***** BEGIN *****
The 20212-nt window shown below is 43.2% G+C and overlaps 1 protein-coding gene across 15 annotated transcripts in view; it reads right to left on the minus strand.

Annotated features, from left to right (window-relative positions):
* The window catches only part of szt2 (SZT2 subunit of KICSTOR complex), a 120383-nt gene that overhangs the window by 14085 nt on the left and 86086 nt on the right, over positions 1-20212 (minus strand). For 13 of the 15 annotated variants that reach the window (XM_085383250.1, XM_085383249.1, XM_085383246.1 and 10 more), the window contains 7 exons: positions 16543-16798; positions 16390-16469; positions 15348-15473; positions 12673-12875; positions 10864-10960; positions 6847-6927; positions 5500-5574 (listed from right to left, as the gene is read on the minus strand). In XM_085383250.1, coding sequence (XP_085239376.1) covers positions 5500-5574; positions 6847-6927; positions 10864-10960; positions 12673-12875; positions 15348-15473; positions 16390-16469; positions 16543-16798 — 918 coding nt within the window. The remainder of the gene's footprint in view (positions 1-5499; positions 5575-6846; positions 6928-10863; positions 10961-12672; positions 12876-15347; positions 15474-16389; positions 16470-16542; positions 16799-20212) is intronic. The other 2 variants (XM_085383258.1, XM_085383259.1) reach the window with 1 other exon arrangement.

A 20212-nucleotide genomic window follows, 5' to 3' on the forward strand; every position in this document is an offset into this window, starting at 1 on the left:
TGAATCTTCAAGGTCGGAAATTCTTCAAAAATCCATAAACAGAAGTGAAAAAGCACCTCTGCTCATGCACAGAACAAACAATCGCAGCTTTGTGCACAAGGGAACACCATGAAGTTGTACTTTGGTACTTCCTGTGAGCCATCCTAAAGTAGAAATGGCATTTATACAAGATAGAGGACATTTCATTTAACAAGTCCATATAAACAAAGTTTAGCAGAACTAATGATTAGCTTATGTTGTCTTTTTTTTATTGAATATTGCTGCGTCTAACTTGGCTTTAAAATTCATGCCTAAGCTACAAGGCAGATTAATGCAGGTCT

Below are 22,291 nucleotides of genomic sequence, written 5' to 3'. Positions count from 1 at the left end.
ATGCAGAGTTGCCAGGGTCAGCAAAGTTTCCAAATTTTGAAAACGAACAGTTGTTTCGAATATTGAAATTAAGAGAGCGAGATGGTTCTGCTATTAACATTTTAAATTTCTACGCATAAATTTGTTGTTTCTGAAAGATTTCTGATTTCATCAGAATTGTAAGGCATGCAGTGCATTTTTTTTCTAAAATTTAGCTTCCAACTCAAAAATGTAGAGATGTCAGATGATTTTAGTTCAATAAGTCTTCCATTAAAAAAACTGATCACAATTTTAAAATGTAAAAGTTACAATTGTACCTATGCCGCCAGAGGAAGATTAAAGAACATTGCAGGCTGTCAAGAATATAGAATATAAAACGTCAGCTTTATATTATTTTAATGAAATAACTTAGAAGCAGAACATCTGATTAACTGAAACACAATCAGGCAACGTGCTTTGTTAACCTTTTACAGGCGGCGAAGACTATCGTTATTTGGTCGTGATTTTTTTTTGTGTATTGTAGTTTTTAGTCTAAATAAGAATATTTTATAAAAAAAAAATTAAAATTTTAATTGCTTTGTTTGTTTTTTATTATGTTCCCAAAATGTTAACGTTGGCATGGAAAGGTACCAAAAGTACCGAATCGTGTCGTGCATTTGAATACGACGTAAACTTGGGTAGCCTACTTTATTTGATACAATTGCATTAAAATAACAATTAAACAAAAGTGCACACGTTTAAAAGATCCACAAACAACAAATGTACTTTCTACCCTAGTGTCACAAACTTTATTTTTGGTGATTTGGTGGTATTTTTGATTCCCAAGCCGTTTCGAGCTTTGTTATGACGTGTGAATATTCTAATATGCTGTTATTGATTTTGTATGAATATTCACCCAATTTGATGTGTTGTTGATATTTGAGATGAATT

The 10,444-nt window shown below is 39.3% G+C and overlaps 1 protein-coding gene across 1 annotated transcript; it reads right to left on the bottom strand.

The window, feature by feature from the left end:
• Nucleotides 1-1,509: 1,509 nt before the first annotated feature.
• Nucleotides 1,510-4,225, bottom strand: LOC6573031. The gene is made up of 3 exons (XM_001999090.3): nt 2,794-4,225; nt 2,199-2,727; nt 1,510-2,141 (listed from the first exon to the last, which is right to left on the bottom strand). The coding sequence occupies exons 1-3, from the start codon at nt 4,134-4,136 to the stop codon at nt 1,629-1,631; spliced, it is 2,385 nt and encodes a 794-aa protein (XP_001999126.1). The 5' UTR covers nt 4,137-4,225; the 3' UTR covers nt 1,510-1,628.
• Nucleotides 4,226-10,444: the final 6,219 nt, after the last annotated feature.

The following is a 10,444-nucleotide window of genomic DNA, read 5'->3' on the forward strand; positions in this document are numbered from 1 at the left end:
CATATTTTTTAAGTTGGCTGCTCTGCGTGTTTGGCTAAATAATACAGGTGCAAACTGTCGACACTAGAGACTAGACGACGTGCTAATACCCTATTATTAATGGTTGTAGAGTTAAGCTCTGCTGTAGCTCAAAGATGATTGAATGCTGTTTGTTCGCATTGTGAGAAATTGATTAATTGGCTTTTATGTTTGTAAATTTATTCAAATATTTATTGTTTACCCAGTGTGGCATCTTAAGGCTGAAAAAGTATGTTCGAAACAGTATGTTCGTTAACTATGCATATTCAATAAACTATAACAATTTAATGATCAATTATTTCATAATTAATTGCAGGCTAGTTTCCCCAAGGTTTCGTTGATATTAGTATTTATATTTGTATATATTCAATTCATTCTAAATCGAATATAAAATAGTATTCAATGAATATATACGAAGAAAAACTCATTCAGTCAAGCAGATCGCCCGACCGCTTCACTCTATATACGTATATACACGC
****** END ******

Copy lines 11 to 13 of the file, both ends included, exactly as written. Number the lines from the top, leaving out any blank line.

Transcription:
• Nucleotides 1,510-4,225, bottom strand: LOC6573031. The gene is made up of 3 exons (XM_001999090.3): nt 2,794-4,225; nt 2,199-2,727; nt 1,510-2,141 (listed from the first exon to the last, which is right to left on the bottom strand). The coding sequence occupies exons 1-3, from the start codon at nt 4,134-4,136 to the stop codon at nt 1,629-1,631; spliced, it is 2,385 nt and encodes a 794-aa protein (XP_001999126.1). The 5' UTR covers nt 4,137-4,225; the 3' UTR covers nt 1,510-1,628.
• Nucleotides 4,226-10,444: the final 6,219 nt, after the last annotated feature.

The following is a 10,444-nucleotide window of genomic DNA, read 5'->3' on the forward strand; positions in this document are numbered from 1 at the left end: